Fan Works 
  • In The Amazing Spider-Man: True Purpose, when Hank McCoy brings the original five X-Men into the present, he also brings along the young Spider-Man from the past.
  • Calvin & Hobbes: The Series has this in "RIP Calvin". Their future selves turn out to have become hedonists who use Calvin's latest invention to find amusement... even if it's from Hitler. They later end up killing everyone but Hobbes, who manages to save everyone by destroying the invention.
  • In the Fanfic Change My Mind an interesting variation happens wherein Future Desmond using the Helix (inside Arno's head) warns Past Desmond using the Animus ( inside Shay's head) in a later chapter he does exactly this.
  • A Children of Time minisode written in honor of the Doctor Who 50th, "A Stitch in Time": the Ninth and Tenth Doctors cross paths, and Ten realizes that he has to Set Right What Once Went Wrong. He sends his younger self back to Rose Tyler to ensure the stability of his own past.
  • Crimson and Noire: The duo of Cottontail and Apex arrive to help Crimson Beetle and Lady Noire against the akumatized version of Cottontail's past self Lê Chiến Kim. Later, Apex would schedule a visit to the day that her younger self Alix Kubdel would confirm her aromanticism to Kim and the two would reaffirm their Vitriolic Best Buds status.
  • A voiced fan-created Doctor Who Christmas Special audio play has all 13 Doctors receive a gift for Christmas in the form of a teleporter. Given their curiosity, they use it and end up on a snowy planet. Unfortunately, not all the Doctors have speaking lines and some barely speak a few words. There is plenty of banter and arguing between the rest, though, to satisfy any die-hard Whovian. There's even an argument over which number should be given to Peter Capaldi's Doctor. Eleven claims that he should be Fourteen, pointing to "the supermodel here" (Ten) using up a regeneration, and Ten references "the one we don't talk about" (War Doctor). The villain turns out to be the latest regeneration of Rassilon, who has brought all the Doctors to a single point in space and time in order to weaken the fabric of reality to the point where altering a fixed point in history was possible. He plans to kill the First Doctor in order to destroy the universe (which has become dependent on the Doctor for survival). Twelve tries to sacrifice himself instead, but the rest refuse. Rassilon is stopped by one of the Doctors, who was pretending to be mind-locked. For bonus points, Ten at first confuses Twelve with Caecilius, a Roman, whose family he saved from Pompeii. Both are played by Capaldi.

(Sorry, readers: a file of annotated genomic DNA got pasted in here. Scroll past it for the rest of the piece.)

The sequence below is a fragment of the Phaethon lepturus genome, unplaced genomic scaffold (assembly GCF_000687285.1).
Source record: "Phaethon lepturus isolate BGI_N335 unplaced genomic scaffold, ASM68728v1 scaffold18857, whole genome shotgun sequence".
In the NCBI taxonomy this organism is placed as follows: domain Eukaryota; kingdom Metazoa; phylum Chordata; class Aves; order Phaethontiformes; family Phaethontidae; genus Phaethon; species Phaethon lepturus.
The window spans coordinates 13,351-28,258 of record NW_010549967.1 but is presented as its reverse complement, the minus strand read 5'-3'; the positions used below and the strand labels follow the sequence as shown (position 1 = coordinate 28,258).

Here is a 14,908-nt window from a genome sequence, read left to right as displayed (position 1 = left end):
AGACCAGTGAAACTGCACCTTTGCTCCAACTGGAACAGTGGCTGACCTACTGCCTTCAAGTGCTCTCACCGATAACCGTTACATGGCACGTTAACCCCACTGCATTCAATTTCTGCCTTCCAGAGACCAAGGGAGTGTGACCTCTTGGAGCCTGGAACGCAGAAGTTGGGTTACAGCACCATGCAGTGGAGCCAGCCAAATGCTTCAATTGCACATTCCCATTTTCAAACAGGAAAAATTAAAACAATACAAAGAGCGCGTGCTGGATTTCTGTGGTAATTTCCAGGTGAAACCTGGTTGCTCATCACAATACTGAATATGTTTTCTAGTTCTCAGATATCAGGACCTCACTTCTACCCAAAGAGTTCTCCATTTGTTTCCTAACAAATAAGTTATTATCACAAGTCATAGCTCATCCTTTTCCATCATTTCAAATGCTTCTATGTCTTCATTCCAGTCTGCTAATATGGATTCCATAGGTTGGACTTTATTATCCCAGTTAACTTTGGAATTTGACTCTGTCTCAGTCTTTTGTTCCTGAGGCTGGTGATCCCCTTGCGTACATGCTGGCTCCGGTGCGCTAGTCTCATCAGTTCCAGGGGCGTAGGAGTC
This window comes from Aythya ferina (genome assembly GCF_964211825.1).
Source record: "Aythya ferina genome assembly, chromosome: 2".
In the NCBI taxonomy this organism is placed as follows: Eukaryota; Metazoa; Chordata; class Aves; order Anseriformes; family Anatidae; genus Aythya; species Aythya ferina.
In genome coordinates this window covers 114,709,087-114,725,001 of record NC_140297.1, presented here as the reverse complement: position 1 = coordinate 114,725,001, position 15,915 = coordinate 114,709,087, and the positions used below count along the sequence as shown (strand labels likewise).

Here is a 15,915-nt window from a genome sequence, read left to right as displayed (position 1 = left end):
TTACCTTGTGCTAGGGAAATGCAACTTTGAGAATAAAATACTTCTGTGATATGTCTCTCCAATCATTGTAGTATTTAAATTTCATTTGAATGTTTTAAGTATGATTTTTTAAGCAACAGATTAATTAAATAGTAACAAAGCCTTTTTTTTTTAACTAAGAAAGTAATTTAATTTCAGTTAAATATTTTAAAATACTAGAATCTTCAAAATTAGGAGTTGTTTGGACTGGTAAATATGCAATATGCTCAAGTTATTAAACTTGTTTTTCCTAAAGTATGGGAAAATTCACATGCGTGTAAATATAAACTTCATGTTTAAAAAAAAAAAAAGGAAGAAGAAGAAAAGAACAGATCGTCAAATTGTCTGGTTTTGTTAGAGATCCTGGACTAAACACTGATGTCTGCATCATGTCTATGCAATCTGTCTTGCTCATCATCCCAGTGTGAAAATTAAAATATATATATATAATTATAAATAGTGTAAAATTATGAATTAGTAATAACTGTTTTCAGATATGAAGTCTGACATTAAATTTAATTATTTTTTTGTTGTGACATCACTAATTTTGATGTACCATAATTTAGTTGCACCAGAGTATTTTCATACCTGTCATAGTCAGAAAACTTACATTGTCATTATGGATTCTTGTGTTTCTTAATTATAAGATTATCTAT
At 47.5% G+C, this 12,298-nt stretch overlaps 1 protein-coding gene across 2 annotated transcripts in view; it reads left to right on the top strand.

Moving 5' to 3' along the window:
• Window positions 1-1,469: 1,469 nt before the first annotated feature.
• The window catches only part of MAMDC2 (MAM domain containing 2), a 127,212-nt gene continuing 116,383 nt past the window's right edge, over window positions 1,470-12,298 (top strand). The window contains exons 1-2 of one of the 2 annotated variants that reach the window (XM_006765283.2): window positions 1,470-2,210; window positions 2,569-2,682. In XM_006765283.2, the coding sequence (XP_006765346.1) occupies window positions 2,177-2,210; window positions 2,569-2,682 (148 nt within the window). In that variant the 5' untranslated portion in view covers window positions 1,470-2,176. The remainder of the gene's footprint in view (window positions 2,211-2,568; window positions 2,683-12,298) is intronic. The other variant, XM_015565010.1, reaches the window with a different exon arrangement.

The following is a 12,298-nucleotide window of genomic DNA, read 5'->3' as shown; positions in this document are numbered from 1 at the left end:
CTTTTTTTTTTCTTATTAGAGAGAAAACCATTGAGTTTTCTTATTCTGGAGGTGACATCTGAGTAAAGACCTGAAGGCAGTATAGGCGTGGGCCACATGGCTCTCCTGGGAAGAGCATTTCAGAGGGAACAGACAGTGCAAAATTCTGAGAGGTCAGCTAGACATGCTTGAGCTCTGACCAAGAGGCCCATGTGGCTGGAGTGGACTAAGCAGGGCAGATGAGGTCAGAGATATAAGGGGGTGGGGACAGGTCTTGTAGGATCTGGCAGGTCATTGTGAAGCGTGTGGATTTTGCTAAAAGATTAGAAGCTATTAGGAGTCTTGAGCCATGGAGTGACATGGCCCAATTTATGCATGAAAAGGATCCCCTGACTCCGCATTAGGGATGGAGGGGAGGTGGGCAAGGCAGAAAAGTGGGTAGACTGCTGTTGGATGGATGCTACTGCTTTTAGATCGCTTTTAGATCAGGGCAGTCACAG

• Dragon Ball Z: Dynasty: As in canon, Future Trunks returns and meets his infant self during the Android Saga, the same happening with Future Ranch and Future Goten, the latter arriving just before his younger self is born. Bulma and Android 17 would also see their future selves when the Bad Future androids are brought to the present day to repair Android 18, with Future Bulma coming back to aid her past self in the repairs.
  • This is the main premise for the Star Wars Series Fic The Desert Storm, which sees a post-ROTS Obi-Wan Kenobi travel back in time and take his younger self as his padawan. Outside of the Jedi Council, no one else is aware of future!Obi-Wan's true identity, including his past self.
  • Eggman Generations: Eggman questions whether he, himself, shouldn't exist, since his past self doesn't want to be anything like him, but writes it off.
  • Happens with three characters in the first story of the Facing the Future Series with Dark Danny, Danny's Bad Future self, along with his actual future self, and a future version of Sam with ghost powers.
  • Happens with Cloud in The Fifth Act when he meets his past self! Although he doesn't really tell his younger self anything besides warning him about Shinra and pose as the kid's uncle.
  • The First Saniwa: Higekiri and Onigiri, two personifications of the same sword, one from the present era and one from the Heian period, eventually meet in chapter 18 appropriately titled 一期一会 - Ichigoichie (any encounter is once in a lifetime). Too bad the former is under glamour as well as drunk, while the latter is too preoccupied with another matter, they don't have time to introduce themselves and find out the truth.
  • Dragon Ball Z fanfiction Honor Trip has this in the form of Cell (who is now a protagonist), & Future Cell, who is most decidedly NOT.
  • An interesting variant crops up in The Infinite Loops; on occasion, a loop will reboot with both a looping and nonlooping version of the same person. These are colloquially referred to as Mini Me loops.